Where Film Noir Lives...Too!
Pillow of Death (Universal, 1945). One Sheet (27" X 41"). Horror.
Starring Lon Chaney Jr., Brenda Joyce, J. Edward Bromberg, Rosalind Ivan, Clara Blandick, George Cleveland. Directed by Wallace Fox. An unrestored poster with bright color and a clean overall appearance. It may have general signs of use, such as slight fold separation and fold wear, pinholes, or very minor tears. Please see full-color, enlargeable image [above] for more details. Folded, Very Fine-.There are several Of these posters on the market...However, this one sold for $191.20
THE DEFINITION Of...
Three Sheet movie posters were large posters usually consisting of 2 pieces which had to be placed together to form one larger piece. These were normally displayed inside the theater lobby on a large wall. These were also shipped folded.
Window card movie posters were printed on heavier card stock paper from the 1920s to the mid 1980s. These posters would be placed outside the theaters, in windows of nearby shops and businesses, as a promotional tool. Most window cards had a blank space allocated at the top of the poster for the theater owners to print the date and showtimes of the movies they were promoting.
Lobby cards are like posters but smaller, usually 14"×11" (8" x 10" before 1930). Lobby cards are collected and their value depends on their age, quality and popularity. Typically issued in sets of 8 cards, each featuring a different scene from the film with a title card listing the film credits.
Until the 1970s, most daybills were printed as lithographs. In the 1960s some posters began copying American printing techniques to achieve a 'gloss' finish that suited the photographic images that were becoming prevalent in poster design. Today, daybills are printed on thick glossy paper and are much more durable.
EXTREMELY RARE COMPARED TO A ONE SHEET. A very large and VERY DESIRABLE vertical format American movie poster. Measuring approx. 41" x 81", almost always issued folded. International versions were sometimes issued. Originally designed to be pasted on small billboards. Studios stopped issuing these in the late 1970's. Roughly three times the size of a one sheet, usually printed in two or more sections that are assembled together for display. This size poster always makes a statement and dominates a room.SIX SHEET
A HUGE American movie poster measuring approximately 81" x 81", roughly six times the size of a one sheet. Produced in 2 or more overlapping sections that are assembled together for display. Almost always folded. EXTREMELY RARE. Very large and cumbersome they are usually printed on a thicker paper than one sheets. Originally designed to be pasted on small billboards. Studios stopped issuing these in the 1970's. This size poster always makes a statement and dominates a room.
Banners come in a variety of sizes. Older ones usually came in a standard size 24" x 82" or 24" x 60". Newer ones come in all different sizes, usually very large 3’ to 4’ in width to 8’ to 12’ in length, either horizontally or vertically. They are usually printed on vinyl or canvas. They can be used either indoors or outdoors due to their weather-resistant nature. Some will come with either reinforced holes, a hanging bar, Velcro and/or other glue adhesive. Banners can be released as advances or regular issues. Their artwork can vary from simplistic to extremely detailed. Although banners occupy a large amount of display space, they are still considered very collectible to movie art collectors. Banners are printed in limited numbers which makes them harder to obtain than other more common sizes. Still used today they are usually shipped rolled.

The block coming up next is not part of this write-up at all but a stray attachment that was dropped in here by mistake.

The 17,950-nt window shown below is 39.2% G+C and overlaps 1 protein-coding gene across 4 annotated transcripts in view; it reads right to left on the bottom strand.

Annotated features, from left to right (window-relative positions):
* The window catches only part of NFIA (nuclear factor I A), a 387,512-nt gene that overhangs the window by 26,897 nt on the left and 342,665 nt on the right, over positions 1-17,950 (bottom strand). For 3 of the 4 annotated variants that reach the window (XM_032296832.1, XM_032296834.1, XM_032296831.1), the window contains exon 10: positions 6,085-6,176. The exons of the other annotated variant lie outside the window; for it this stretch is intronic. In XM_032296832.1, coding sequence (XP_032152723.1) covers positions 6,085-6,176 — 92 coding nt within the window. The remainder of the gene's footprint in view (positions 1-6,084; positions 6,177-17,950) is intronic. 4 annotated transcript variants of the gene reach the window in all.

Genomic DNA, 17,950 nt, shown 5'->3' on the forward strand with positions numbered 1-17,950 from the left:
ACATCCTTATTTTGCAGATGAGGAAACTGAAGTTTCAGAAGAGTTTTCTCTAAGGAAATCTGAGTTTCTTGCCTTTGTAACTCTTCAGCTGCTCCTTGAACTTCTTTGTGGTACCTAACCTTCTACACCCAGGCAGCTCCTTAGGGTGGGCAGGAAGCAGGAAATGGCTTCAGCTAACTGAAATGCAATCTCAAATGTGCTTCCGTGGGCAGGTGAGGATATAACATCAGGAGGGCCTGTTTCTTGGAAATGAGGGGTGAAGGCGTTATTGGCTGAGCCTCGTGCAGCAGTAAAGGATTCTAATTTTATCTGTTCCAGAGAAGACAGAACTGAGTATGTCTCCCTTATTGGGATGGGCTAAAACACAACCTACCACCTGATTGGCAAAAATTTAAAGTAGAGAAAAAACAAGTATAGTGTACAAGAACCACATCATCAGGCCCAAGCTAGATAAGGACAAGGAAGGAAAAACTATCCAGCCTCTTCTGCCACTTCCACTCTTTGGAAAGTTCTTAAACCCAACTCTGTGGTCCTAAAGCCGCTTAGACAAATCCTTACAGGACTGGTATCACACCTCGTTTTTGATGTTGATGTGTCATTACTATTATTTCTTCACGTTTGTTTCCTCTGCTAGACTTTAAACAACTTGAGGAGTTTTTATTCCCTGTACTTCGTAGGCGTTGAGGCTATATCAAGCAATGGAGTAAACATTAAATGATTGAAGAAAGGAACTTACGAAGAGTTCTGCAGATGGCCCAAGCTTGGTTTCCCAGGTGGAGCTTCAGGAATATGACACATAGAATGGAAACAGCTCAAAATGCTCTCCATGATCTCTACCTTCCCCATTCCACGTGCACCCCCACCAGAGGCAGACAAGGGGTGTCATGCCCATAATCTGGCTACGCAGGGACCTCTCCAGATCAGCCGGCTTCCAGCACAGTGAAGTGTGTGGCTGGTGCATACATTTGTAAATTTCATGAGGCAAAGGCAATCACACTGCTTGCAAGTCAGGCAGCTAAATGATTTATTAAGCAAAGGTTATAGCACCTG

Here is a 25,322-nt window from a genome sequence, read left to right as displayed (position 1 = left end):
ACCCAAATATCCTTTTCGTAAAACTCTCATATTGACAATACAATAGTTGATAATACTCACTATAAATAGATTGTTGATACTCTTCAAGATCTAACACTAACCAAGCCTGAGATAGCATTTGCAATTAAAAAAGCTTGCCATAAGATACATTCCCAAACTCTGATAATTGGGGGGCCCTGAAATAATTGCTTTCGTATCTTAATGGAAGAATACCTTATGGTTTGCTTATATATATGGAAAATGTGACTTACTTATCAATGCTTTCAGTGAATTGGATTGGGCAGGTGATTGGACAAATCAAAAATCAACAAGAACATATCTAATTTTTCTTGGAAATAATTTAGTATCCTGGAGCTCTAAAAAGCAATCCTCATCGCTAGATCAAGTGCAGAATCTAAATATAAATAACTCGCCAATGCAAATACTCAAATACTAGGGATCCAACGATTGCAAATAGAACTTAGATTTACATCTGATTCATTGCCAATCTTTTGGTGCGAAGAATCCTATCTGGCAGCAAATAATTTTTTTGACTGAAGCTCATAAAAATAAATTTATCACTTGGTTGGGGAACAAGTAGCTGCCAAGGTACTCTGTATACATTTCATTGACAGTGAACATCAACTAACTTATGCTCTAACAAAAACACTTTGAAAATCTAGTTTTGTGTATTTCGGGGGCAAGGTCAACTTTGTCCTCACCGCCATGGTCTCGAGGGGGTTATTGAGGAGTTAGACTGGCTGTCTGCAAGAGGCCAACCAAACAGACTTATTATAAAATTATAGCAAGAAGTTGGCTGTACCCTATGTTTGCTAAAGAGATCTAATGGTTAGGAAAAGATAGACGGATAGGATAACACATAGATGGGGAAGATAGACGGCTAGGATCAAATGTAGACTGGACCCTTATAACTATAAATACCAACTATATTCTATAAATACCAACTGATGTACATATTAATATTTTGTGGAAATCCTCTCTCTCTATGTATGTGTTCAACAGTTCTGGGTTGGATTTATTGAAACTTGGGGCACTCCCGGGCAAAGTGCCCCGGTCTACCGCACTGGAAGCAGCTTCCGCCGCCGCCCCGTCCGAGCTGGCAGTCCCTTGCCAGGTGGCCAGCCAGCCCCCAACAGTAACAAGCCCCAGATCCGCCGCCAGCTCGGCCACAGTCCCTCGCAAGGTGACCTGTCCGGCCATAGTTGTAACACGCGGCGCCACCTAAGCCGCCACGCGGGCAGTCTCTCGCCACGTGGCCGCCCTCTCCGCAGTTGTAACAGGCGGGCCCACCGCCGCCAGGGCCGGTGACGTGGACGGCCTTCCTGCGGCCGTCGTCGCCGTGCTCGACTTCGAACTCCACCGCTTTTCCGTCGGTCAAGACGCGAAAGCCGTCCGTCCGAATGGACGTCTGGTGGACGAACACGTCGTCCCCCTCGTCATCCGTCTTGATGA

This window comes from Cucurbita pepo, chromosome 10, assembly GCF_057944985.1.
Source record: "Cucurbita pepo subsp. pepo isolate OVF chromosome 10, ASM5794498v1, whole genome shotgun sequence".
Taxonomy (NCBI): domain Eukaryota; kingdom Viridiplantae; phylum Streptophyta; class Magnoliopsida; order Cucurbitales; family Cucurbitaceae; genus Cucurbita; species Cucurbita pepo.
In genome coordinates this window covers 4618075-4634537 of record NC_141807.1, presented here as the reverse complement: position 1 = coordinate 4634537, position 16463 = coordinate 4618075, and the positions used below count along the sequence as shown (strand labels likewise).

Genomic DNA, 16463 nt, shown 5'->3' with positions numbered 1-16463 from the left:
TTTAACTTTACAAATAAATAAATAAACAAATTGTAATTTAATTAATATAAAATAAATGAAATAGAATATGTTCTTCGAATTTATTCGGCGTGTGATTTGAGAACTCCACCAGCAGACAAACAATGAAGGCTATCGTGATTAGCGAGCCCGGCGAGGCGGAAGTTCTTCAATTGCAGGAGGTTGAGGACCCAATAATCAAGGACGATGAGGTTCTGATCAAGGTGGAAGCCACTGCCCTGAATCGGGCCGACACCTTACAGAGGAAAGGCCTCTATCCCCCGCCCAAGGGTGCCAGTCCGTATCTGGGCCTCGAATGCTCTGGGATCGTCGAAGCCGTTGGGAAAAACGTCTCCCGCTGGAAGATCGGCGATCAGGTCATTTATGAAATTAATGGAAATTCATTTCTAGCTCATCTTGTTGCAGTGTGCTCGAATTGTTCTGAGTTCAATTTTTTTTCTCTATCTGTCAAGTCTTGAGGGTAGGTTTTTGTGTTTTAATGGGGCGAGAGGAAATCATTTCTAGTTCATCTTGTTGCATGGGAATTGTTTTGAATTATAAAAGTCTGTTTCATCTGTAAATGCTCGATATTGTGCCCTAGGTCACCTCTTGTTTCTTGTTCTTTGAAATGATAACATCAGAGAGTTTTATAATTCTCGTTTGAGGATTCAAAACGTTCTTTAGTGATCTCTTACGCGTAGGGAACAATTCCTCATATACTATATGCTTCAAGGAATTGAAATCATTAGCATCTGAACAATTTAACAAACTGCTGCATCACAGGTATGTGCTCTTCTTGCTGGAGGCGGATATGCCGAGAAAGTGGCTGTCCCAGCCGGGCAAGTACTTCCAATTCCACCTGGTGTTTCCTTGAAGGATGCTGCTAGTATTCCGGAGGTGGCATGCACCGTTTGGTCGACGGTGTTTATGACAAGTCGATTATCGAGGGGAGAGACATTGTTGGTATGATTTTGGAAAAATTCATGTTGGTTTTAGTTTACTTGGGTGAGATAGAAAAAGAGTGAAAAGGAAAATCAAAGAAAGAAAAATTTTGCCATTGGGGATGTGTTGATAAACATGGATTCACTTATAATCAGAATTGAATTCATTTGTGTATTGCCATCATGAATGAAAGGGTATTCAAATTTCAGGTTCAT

A vertical format poster, measuring 14" x 22", on thicker stock paper with blank area at top for venue and play dates. Most window cards are unfolded, but some older ones might be folded. Some older cards indicated as used may have a theater name and play date hand lettered on the blank white area at the top of the poster. Since this is how the posters were intended to be used, this is not considered damage by most collectors. Other cards may have had this top portion trimmed off. This trimming does lower the value of the poster.
Lobby cards are no longer used in theaters and are rarely printed for today's films. These small posters on card stock (usually 11" x 14" in a horizontal format) were generally produced in sets of eight, intended for display in a theater's foyer or lobby. A lobby set typically consists of one Title Card, a lobby card of special design usually depicting all key stars, listing credits and intended to represent the entire film rather than a single scene; and seven Scene Cards, each depicting a scene from the movie. There are also Mini Lobby Cards measuring 8 1/2" x 10" (stills).
LOBBY CARD SET
Complete set of lobby cards (usually eight), generally including a Title Card.
[editor's note: Lobby cards are very collectable due to this fact:
Lobby cards are no longer used in theaters and are rarely printed for today's films.
Measure 8" x 10". Issued in sets of varying numbers. Sometimes on photo paper, sometimes on card stock similar to lobby cards. Sometimes referred to as Mini Lobby Cards. Used for promotion, they were included sometimes in Press Kits. Very collectible.
Measure 20" x 60". Rarely used today and HIGHLY COLLECTIBLE AND VERY RARE. Printed on both card and paper stock. Issued for major productions or special theatre runs. They were issued alone or in a set of posters (usually a set of four). They usually contained their own unique artwork, normally featuring characters. They were primarily used for display on theatre entrance doors.